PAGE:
Electrophoresis is the motion of dispersed particles relative to a fluid under the influence of a spatially uniform electric field. This electrokinetic phenomenon was observed for the first time in 1807 by Ferdinand Frederic Reuss. It is the basis for a number of analytical techniques used in biochemistry for separating molecules by size, charge, or binding affinity.
Electrophoresis of positively charged particles (cations) is called cataphoresis, while electrophoresis of negatively charged particles (anions) is called anaphoresis.
Capillary electrophoresis is a electrokinetic separation methods performed in submillimeter capillaries. Very often, CE refers to capillary zone electrophoresis (CZE), but other electrophoretic techniques including capillary gel electrophoresis (CGE), capillary isoelectric focusing (CIEF), capillary isotachophoresis and micellar electrokinetic chromatography (MEKC) belong also to this class of methods. In CE methods, analytes migrate through electrolyte solutions under the influence of an electric field. Analytes can be separated according to ionic mobility, additionally they may be concentrated by means of gradients in conductivity and pH.
The instrumentation needed to perform capillary electrophoresis is relatively simple. The system’s main components are a sample vial, source and destination vials, a capillary, electrodes, a high-voltage power supply, a detector and a data output and handling device. The source vial, destination vial and capillary are filled with an electrolyte such as an aqueous buffer solution. To introduce the sample, the capillary inlet is placed into a vial containing the sample. Sample is introduced into the capillary via capillary action, pressure, or electrokinetically, and the capillary is then returned to the source vial. The migration of the analytes is initiated by an electric field that is applied between the source and destination vials and is supplied to the electrodes by the high-voltage power supply. In the most common mode of CE, all ions, positive or negative, are pulled through the capillary in the same direction by electroosmotic flow. The analytes separate as they migrate due to their electrophoretic mobility and are detected near the outlet end of the capillary. The output of the detector is sent to a data output and handling device such as an integrator or computer. The data is then displayed as an electropherogram, which reports detector response as a function of time.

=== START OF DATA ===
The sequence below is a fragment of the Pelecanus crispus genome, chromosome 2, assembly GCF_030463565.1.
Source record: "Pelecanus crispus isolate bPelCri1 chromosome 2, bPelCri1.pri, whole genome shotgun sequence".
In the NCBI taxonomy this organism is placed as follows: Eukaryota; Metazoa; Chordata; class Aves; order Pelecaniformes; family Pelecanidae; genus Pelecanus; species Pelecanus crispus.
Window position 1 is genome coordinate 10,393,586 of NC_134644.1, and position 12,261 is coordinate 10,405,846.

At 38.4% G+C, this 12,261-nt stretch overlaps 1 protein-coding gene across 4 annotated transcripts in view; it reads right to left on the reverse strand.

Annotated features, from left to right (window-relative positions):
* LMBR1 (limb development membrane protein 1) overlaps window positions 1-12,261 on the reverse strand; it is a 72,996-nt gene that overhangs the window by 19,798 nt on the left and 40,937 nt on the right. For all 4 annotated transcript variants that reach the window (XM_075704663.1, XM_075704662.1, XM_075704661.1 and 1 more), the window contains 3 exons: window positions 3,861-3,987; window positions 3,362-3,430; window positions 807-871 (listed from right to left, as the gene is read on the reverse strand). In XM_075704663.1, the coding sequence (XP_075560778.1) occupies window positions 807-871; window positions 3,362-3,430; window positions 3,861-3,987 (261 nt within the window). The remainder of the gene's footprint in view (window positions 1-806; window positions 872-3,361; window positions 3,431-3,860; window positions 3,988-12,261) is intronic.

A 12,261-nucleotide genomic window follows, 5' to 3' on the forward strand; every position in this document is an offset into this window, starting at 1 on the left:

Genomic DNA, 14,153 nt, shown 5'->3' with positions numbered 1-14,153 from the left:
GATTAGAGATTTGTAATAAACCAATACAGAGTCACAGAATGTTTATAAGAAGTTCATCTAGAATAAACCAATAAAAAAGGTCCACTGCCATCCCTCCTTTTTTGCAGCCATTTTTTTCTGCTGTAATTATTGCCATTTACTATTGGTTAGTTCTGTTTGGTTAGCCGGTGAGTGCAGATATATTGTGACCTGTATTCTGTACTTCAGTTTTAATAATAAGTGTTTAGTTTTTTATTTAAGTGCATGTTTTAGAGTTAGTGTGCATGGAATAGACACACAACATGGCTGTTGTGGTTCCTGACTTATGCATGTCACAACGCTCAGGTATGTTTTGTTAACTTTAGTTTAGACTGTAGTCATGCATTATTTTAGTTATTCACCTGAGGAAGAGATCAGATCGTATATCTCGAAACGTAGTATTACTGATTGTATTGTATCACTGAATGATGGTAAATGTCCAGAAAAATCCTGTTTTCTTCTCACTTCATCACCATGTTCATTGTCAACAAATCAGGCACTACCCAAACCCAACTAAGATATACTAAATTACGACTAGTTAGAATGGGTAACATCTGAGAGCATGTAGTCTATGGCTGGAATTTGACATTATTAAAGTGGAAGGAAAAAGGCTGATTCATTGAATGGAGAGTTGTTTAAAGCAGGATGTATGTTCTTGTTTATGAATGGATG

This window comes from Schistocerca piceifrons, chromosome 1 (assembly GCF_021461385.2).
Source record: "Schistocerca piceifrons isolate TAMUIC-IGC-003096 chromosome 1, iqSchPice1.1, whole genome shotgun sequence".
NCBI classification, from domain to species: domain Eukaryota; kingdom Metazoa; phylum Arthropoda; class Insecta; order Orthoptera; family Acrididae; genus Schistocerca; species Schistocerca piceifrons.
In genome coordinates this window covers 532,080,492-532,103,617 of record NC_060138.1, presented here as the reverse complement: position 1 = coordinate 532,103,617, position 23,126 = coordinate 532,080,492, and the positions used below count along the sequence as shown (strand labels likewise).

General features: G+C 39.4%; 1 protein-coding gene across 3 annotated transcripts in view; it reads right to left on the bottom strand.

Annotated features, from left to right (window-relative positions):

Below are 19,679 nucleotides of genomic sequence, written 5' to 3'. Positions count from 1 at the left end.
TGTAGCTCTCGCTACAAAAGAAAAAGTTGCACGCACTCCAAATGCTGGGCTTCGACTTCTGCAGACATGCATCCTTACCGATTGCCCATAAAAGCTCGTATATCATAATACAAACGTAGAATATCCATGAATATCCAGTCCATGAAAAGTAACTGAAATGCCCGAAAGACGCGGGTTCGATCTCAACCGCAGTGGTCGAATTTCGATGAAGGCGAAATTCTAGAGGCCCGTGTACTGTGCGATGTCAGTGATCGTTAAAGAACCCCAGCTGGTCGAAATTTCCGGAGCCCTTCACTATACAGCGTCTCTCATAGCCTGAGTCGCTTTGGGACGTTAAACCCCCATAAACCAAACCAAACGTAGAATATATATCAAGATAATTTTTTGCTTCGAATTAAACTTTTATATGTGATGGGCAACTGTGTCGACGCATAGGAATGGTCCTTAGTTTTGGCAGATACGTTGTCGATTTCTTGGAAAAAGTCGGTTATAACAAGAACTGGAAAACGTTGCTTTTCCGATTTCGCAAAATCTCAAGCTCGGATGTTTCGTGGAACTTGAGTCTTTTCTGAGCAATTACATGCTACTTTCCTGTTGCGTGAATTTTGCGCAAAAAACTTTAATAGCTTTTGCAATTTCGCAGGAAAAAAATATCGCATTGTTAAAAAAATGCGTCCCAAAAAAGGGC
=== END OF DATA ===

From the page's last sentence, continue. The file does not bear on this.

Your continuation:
Polyacrylamide gel electrophoresis (PAGE), describes a technique widely used in biochemistry, forensics, genetics, molecular biology and biotechnology to separate biological macromolecules, usually proteins, according to their electrophoretic mobility. Mobility is a function of the length, conformation and charge of the molecule.
As with all forms of gel electrophoresis, molecules may be run in their native state, preserving the molecules higher-order structure, or a chemical denaturant may be added to remove this structure and turn the molecule into an unstructured linear chain whose mobility depends only on its length and mass-to-charge ratio. For proteins, sodium dodecyl sulfate (SDS) is an anionic detergent applied to protein sample to linearize proteins and to impart a negative charge to linearized proteins. This procedure is called SDS-PAGE. In most proteins, the binding of SDS to the polypeptide chain imparts an even distribution of charge per unit mass, thereby resulting in a fractionation by approximate size during electrophoresis.